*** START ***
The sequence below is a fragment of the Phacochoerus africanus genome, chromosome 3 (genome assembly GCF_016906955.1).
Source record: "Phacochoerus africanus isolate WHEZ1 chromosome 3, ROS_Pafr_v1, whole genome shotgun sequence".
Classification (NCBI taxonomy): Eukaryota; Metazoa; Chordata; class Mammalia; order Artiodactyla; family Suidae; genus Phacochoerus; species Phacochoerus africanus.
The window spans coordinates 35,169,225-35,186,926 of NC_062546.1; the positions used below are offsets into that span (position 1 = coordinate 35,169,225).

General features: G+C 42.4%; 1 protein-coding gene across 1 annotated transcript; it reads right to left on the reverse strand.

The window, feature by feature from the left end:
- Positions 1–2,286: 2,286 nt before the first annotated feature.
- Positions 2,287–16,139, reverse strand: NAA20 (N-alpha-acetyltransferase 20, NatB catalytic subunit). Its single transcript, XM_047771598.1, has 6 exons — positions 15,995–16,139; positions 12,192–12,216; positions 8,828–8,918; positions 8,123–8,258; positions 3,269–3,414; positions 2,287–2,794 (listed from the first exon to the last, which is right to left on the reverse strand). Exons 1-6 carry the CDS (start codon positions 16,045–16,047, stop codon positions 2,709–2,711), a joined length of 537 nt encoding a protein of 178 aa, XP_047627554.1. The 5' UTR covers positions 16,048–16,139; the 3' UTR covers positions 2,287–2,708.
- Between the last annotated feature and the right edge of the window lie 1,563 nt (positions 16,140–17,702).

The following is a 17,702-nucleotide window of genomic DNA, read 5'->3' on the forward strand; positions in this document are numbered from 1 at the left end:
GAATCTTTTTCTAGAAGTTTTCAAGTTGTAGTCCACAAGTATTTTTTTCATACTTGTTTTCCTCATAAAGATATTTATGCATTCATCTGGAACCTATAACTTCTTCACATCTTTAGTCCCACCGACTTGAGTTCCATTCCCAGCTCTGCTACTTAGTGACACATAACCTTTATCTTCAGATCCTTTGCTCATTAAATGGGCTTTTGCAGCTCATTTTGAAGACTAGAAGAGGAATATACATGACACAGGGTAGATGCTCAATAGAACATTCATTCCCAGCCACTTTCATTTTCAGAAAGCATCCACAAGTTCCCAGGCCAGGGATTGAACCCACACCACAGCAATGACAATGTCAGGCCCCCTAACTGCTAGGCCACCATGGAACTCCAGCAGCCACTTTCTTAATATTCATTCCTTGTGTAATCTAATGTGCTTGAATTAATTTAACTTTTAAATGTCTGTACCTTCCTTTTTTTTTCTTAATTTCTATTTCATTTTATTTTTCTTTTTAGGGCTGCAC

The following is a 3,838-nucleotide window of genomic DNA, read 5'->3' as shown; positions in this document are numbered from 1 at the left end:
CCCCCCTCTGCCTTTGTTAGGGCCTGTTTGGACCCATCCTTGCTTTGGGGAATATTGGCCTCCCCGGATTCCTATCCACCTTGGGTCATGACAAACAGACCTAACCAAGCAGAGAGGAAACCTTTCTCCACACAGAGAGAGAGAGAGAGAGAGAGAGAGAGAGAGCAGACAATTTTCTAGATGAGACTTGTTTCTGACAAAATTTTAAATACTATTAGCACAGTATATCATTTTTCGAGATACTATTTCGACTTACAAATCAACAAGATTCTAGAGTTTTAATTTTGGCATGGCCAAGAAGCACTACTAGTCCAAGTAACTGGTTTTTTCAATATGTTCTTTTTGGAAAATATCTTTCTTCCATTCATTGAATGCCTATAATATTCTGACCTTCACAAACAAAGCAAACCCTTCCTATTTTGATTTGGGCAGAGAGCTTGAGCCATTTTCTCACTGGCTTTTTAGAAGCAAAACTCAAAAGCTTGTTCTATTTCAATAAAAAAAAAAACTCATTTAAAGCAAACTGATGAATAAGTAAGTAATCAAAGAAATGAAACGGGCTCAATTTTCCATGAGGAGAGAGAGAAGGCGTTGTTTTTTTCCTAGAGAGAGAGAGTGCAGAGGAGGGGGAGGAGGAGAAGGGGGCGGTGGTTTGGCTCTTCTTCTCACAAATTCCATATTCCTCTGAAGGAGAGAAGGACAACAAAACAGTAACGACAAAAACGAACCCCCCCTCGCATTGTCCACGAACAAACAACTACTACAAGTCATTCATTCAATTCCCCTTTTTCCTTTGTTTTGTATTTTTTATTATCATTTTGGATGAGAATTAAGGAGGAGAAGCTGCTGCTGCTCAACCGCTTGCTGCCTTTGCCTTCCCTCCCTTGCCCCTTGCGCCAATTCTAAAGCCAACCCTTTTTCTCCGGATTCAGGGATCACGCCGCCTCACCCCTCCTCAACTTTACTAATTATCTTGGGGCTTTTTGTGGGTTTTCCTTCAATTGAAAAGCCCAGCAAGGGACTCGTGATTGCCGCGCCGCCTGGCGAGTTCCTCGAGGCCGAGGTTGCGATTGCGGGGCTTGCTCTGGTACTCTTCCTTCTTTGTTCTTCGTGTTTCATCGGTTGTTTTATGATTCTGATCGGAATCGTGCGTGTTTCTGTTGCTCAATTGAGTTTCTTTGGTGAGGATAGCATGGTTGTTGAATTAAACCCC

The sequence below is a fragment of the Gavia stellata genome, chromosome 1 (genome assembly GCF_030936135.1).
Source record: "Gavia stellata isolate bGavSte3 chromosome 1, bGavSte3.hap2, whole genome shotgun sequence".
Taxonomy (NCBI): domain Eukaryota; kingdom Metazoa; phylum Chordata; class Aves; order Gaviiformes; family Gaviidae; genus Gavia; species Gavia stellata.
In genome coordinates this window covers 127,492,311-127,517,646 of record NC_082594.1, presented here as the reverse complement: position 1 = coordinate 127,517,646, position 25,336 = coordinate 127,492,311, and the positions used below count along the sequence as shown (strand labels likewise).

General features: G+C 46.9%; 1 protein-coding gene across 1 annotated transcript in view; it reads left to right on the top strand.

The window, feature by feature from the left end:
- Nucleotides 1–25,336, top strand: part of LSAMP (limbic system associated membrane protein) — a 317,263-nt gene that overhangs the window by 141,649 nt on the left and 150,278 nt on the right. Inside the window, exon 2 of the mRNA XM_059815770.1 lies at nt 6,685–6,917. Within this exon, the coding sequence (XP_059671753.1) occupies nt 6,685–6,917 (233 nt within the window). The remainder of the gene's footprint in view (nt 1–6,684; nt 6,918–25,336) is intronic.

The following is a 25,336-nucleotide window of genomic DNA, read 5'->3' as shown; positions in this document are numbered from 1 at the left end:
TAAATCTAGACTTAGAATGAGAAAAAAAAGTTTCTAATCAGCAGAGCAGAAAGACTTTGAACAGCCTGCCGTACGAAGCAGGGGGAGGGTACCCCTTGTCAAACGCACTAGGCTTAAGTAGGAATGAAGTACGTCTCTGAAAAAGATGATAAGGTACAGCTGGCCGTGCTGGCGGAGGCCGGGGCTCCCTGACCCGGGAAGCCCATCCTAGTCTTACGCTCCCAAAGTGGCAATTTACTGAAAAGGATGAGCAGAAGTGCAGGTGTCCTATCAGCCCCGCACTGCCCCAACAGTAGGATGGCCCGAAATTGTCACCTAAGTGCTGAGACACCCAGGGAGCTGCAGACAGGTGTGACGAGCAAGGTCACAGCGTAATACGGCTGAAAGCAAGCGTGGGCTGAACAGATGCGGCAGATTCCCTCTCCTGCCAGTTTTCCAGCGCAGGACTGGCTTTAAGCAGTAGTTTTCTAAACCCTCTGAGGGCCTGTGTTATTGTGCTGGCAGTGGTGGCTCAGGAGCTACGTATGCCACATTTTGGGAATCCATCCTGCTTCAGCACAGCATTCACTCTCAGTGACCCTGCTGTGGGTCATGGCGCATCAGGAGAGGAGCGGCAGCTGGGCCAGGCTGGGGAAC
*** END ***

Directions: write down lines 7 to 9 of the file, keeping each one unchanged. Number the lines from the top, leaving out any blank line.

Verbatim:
- Positions 1–2,286: 2,286 nt before the first annotated feature.
- Positions 2,287–16,139, reverse strand: NAA20 (N-alpha-acetyltransferase 20, NatB catalytic subunit). Its single transcript, XM_047771598.1, has 6 exons — positions 15,995–16,139; positions 12,192–12,216; positions 8,828–8,918; positions 8,123–8,258; positions 3,269–3,414; positions 2,287–2,794 (listed from the first exon to the last, which is right to left on the reverse strand). Exons 1-6 carry the CDS (start codon positions 16,045–16,047, stop codon positions 2,709–2,711), a joined length of 537 nt encoding a protein of 178 aa, XP_047627554.1. The 5' UTR covers positions 16,048–16,139; the 3' UTR covers positions 2,287–2,708.
- Between the last annotated feature and the right edge of the window lie 1,563 nt (positions 16,140–17,702).